Arriving back from the play, Sarah and I went to the production room and found most most of the galley pages lying empty. Our friends weren't even working, they were chatting at the end of the room. We were furious, and I threw a temper tantrum. Then Scott and Jennie produced the real galleys from under the table. They had in fact done some work though not as much as we expected. They had hoped the practical joke would put things in a better light, but Sarah and I still were not amused. We all ended up working late into the night.

High school was a miserable, lonely time for me. I was aware of my attraction to other boys, and rejected those feelings as unnatural. Growing up in a farm community I didn't know any better. I also didn't know about practical career paths for writers and artists, but writing and making art were the things I loved to do.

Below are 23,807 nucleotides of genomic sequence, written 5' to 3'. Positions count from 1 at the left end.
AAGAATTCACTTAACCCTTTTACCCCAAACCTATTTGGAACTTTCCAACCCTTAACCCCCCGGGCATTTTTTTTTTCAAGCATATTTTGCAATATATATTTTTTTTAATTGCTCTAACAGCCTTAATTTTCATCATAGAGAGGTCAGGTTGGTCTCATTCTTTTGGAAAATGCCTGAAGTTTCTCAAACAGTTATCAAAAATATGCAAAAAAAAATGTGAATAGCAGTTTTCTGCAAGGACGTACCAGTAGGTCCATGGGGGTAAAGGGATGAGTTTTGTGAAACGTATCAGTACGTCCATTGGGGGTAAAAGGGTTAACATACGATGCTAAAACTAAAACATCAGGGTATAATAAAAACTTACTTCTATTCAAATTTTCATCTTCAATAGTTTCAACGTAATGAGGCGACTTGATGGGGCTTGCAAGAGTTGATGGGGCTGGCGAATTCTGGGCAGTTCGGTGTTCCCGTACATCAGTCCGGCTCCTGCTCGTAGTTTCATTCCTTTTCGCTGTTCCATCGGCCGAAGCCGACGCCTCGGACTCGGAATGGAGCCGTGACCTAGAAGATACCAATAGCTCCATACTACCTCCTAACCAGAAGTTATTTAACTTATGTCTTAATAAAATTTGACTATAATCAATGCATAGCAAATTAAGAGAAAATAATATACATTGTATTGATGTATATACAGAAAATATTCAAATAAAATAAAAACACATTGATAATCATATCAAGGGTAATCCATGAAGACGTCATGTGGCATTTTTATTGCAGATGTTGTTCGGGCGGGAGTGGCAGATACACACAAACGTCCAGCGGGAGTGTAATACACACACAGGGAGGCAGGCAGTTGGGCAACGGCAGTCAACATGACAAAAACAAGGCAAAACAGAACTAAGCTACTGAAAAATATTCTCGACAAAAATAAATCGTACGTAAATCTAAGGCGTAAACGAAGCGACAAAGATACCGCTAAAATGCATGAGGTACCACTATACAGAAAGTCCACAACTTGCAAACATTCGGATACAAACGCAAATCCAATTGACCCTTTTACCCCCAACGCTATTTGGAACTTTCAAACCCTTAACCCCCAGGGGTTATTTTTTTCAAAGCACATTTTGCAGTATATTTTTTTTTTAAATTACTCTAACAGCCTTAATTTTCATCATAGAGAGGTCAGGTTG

These friends have told me they had no idea, back then, how unhappy I was. To them I seemed to be the one who had it all together. I was a good student, and good at putting up a front, and perhaps still am. Yesterday Scott put it this way: we all had private stories underlying the school lives we shared with our friends. I did not know Scott's family, and back then I gave no thought to it. It did not occur to us as adolescents to tell our friends these struggles.

I knitted this square to illustrate Scott's image. Behind the solid stripes of white and blue, our school colours, lies a subtler pattern in variegated yarn. I picked something with a long colour repeat, Berroco Jasper, because while the pattern of school environment didn't change, we each gradually matured and went into the world as adults.